Babee-Tenda Corporation v. Scharco Manufacturing Co., 156 F. Supp. 582 (S.D.N.Y. 1957)

U.S. District Court for the Southern District of New York - 156 F. Supp. 582 (S.D.N.Y. 1957)
November 25, 1957

156 F. Supp. 582 (1957)

The BABEE-TENDA CORPORATION, Babee-Tenda License Corporation, and Metropolis Bending Company, Plaintiffs,
v.
SCHARCO MANUFACTURING CO., Inc., and David Scharaga, Defendants.

United States District Court S. D. New York.

November 25, 1957.

*583 *584 Kenyon & Kenyon, New York City, for plaintiffs. John A. Reilly, Hugh A. Chapin, Mary V. Kelly, New York City, of counsel.

Victor M. Helfand, New York City, for defendants.

FREDERICK van PELT BRYAN, District Judge.

Plaintiffs have moved to hold defendants in civil contempt for violation of a writ of injunction issued by this court on May 18, 1956, pursuant to a consent decree, and for filing a false affidavit of compliance with the injunction.

The writ enjoined the defendant Scharco Manufacturing Corporation (hereafter referred to as "Scharco"), its officers, agents, servants, employees and attorneys, the individual defendant Scharaga, who is president of this corporation, and all persons in active concert or participation with them, who received notice of the injunction, "from using the terms `Baby Tender' or `Tender' in connection with the business of the Scharco Manufacturing Corporation, or the business of David Scharaga, or on, or in relation to, any product which the Scharco Manufacturing Corporation, or David Scharaga, makes or sells, or any term so similar to `Baby Tender' or `Tender' or to `Babee-Tenda' or `Tenda' as to be likely to cause confusion or mistake or to deceive purchasers." The writ also directed that defendants file a report as to compliance within 120 days after service of the writ, pursuant to § 34 of the Trade-Mark Act of 1946, 15 U.S.C.A. § 1116.

The action in which the writ was issued was for infringement by defendants of plaintiffs' registered trademarks "Babee-Tenda" and "Tenda" covering combined tables and chairs for infants and juveniles, by defendants' sale of similar articles under the trademark "Baby Tender" and for acts of unfair competition related thereto. The action proceeded to trial and during the course of trial the parties signed a consent decree in settlement of the contested issues. Judge Walsh, the trial judge, wrote an opinion approving the decree which gave his reasons for so doing. Babee-Tenda Corporation v. Scharco Manufacturing Co., D.C., 139 F. Supp. 909. He held that the plaintiffs' registered trademarks were valid and that the use of terms "Baby Tender" or "Tender", regardless of spelling, in connection with any similar article would infringe those marks.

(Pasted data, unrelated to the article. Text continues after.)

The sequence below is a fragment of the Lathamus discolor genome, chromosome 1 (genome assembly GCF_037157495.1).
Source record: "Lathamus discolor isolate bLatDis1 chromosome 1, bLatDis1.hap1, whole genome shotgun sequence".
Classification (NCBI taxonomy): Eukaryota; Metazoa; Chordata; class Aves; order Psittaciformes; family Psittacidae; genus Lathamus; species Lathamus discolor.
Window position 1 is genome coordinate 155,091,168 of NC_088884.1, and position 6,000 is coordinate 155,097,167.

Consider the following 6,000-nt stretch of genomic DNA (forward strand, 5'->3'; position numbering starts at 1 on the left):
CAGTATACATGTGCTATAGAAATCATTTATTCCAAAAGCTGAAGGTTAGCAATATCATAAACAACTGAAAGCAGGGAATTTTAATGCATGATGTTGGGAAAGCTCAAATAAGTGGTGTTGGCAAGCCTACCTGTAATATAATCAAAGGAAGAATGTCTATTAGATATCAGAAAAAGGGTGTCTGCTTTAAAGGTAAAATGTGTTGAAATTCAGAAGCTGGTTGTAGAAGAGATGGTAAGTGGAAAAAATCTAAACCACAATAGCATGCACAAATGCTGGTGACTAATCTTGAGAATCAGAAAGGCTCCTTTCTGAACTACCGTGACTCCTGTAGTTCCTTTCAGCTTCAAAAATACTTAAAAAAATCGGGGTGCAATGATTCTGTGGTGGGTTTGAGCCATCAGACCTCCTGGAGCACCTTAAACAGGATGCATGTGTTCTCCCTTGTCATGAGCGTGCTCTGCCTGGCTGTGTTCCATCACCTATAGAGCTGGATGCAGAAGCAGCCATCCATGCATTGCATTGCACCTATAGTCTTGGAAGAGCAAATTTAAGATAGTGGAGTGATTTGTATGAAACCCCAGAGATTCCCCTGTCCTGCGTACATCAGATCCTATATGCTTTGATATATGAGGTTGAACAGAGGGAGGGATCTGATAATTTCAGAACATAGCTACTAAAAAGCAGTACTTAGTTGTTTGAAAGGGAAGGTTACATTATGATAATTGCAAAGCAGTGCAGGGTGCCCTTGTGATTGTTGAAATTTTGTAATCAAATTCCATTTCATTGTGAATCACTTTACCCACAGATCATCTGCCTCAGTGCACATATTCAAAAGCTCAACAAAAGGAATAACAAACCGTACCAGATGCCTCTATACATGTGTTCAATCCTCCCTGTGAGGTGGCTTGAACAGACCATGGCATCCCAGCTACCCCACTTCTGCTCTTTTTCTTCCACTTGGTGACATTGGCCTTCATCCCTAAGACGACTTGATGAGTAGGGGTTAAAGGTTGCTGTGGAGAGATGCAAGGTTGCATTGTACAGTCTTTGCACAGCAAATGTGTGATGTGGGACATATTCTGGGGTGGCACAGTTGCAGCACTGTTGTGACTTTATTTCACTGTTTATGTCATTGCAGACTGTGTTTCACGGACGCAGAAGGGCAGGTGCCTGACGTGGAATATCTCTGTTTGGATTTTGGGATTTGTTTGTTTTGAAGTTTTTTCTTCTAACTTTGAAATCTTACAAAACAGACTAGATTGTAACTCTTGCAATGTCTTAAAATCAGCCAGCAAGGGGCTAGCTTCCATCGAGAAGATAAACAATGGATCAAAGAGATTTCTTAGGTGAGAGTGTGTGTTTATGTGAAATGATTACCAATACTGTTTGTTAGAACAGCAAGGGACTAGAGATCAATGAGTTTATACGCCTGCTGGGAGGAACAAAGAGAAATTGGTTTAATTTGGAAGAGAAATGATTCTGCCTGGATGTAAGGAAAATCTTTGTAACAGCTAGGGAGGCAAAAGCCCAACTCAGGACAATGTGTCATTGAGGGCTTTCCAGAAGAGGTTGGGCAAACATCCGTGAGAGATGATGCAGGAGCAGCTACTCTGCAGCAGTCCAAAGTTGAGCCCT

The writ of injunction, issued pursuant to the consent decree, was duly served on the defendants Scharco and Scharaga, and on the office manager and the freight traffic consultant for Scharco on May 28, 1956. On September 14, 1956 defendant Scharaga, for himself and as president of Scharco, filed an affidavit in this court, as directed by the writ, stating that the defendants had complied with the provisions of the injunction.

On November 5, 1956 the plaintiffs served an order to show cause on a motion seeking to hold defendants for contempt for violation of the injunction and for filing a false affidavit of compliance. Plaintiffs alleged that motor trucks bearing the name "Scharco Mfg. Corp." and the words "Baby Tender" were operating in the metropolitan area in violation of the injunction. Plaintiffs asked that a fine be imposed on the defendants for the benefit of the plaintiffs to reimburse them for the costs incurred in the proceeding to punish for contempt, including the fees of their attorneys and for damages suffered by reason of the alleged violations.

Upon the argument of the motion before me counsel for the defendant asked for a hearing under Civil Rules 12(b) *585 and (d) of this court, and on March 25, 1957 I granted such a hearing. Thereafter such a hearing was held at which both sides presented evidence. The matter is now before me for decision on the basis of the evidence taken and the affidavits submitted by both parties upon the motion.

The facts are substantially as follows:

It appears that plaintiffs had been using the terms "Babee-Tenda" and "Tenda" in connection with their product since 1937, and since 1938 had spent over a million dollars in advertising these trademarks which were an important factor in their business.